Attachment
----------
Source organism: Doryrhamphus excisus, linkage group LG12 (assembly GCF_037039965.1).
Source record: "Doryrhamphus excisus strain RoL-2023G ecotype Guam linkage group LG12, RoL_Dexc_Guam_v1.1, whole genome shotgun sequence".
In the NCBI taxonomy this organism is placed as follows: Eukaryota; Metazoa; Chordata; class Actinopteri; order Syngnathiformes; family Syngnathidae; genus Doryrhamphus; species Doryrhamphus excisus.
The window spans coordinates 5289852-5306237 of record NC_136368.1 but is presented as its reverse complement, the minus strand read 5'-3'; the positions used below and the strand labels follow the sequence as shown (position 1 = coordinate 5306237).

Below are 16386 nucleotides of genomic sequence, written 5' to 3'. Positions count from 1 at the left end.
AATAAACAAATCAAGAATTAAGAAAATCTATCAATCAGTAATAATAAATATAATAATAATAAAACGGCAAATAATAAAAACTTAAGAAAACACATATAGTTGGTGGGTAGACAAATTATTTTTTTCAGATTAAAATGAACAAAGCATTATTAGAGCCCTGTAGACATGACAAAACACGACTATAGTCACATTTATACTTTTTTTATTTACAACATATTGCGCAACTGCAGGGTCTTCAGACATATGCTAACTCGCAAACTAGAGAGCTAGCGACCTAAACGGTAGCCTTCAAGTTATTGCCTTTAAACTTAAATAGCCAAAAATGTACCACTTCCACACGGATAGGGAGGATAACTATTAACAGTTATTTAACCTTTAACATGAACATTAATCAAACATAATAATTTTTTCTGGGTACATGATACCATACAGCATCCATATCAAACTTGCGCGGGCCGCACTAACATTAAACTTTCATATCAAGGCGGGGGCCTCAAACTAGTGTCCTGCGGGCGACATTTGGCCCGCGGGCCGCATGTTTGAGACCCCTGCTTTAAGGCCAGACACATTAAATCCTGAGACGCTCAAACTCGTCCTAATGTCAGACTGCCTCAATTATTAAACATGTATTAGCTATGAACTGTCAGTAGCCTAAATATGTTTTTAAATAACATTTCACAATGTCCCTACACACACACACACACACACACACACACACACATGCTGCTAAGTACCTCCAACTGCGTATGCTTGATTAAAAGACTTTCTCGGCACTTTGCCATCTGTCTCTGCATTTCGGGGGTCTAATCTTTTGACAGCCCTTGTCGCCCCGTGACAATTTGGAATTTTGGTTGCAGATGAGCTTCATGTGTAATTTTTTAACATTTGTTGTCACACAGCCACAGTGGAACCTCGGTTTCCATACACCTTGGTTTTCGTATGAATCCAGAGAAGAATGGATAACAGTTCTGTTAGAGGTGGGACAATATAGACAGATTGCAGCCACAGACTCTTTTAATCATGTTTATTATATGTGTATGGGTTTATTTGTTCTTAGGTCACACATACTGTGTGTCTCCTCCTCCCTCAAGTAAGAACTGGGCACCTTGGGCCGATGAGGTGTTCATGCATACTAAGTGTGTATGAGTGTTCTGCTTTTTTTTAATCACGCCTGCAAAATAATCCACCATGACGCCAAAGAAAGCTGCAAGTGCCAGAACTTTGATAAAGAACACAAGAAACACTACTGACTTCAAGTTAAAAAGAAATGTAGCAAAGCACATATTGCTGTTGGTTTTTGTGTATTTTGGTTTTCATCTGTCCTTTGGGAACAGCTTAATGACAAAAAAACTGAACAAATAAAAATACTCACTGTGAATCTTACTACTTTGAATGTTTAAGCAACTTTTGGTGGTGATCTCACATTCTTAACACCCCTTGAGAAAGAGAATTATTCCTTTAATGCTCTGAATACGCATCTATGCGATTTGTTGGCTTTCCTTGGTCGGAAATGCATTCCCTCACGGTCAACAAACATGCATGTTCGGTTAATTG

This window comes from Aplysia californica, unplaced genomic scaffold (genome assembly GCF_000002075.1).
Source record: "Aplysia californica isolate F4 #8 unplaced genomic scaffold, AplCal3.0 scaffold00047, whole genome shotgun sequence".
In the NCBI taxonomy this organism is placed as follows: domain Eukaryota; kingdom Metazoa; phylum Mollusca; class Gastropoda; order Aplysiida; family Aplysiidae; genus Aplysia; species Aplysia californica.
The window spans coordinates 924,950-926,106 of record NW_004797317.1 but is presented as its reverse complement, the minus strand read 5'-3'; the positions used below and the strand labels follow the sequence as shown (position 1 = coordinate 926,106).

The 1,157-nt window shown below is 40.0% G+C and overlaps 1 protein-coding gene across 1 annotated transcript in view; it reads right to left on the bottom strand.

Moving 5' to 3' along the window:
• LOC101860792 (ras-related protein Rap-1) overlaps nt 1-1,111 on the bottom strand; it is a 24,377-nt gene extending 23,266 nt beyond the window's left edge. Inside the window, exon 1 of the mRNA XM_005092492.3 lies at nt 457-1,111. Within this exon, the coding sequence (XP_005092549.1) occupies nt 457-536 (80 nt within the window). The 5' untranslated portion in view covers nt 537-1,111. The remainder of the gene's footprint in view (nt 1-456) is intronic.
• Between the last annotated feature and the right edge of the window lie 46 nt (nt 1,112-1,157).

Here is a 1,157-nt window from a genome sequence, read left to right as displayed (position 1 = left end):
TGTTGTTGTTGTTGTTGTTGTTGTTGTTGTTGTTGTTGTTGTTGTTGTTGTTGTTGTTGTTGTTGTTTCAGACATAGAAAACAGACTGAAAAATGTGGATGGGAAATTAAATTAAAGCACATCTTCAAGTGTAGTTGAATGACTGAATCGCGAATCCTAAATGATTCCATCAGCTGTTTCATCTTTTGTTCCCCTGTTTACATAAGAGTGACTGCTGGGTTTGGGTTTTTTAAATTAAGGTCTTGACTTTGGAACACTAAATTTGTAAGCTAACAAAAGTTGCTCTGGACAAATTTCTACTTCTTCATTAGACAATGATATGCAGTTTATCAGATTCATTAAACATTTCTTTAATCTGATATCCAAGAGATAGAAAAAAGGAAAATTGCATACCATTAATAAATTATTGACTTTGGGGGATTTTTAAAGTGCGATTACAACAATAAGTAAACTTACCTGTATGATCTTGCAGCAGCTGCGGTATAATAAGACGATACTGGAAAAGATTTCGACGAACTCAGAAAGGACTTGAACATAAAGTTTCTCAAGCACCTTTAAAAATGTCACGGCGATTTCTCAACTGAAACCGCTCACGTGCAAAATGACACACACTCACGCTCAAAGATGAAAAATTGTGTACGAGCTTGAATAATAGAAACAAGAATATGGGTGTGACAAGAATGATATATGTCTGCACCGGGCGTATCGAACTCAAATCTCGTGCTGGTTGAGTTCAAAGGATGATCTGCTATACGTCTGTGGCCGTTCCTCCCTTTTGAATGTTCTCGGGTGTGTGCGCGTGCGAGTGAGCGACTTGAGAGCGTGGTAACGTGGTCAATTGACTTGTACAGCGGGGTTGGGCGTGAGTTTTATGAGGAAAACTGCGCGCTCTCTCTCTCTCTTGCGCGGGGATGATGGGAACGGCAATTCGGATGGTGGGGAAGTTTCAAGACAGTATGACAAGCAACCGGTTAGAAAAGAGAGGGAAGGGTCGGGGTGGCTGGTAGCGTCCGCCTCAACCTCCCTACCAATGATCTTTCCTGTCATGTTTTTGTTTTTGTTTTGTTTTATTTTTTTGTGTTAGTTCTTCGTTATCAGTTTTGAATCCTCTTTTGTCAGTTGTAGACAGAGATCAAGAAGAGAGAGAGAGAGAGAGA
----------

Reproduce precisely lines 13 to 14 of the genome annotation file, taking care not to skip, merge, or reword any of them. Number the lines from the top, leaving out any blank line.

• LOC101860792 (ras-related protein Rap-1) overlaps nt 1-1,111 on the bottom strand; it is a 24,377-nt gene extending 23,266 nt beyond the window's left edge. Inside the window, exon 1 of the mRNA XM_005092492.3 lies at nt 457-1,111. Within this exon, the coding sequence (XP_005092549.1) occupies nt 457-536 (80 nt within the window). The 5' untranslated portion in view covers nt 537-1,111. The remainder of the gene's footprint in view (nt 1-456) is intronic.
• Between the last annotated feature and the right edge of the window lie 46 nt (nt 1,112-1,157).